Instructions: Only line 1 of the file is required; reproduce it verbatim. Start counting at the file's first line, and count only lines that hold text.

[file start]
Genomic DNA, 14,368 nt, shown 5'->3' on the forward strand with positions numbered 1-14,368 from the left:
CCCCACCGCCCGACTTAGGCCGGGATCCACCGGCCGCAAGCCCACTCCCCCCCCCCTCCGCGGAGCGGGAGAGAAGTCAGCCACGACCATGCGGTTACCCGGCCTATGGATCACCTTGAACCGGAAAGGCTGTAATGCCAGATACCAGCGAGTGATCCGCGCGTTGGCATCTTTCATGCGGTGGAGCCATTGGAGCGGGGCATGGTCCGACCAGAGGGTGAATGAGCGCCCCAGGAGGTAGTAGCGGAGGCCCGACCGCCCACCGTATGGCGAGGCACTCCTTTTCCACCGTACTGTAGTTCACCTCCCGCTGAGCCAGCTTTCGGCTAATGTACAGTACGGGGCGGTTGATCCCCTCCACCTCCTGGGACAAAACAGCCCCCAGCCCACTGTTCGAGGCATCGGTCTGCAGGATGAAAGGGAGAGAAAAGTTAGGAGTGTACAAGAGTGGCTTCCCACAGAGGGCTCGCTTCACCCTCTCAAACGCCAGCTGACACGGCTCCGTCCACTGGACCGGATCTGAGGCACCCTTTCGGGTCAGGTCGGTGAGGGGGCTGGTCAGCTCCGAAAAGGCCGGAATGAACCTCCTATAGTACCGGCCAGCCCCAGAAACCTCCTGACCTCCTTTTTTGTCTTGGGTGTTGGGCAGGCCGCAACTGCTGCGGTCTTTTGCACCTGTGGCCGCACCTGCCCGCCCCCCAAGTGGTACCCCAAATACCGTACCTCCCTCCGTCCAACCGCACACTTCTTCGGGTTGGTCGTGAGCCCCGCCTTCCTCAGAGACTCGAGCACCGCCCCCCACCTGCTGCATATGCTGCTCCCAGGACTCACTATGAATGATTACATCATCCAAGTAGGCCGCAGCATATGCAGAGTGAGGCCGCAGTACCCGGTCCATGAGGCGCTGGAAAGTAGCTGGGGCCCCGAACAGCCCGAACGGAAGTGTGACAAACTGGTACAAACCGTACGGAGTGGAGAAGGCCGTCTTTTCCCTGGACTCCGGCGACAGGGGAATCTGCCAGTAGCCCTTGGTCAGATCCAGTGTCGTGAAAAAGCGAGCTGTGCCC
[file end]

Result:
Genomic DNA, 14,368 nt, shown 5'->3' on the forward strand with positions numbered 1-14,368 from the left: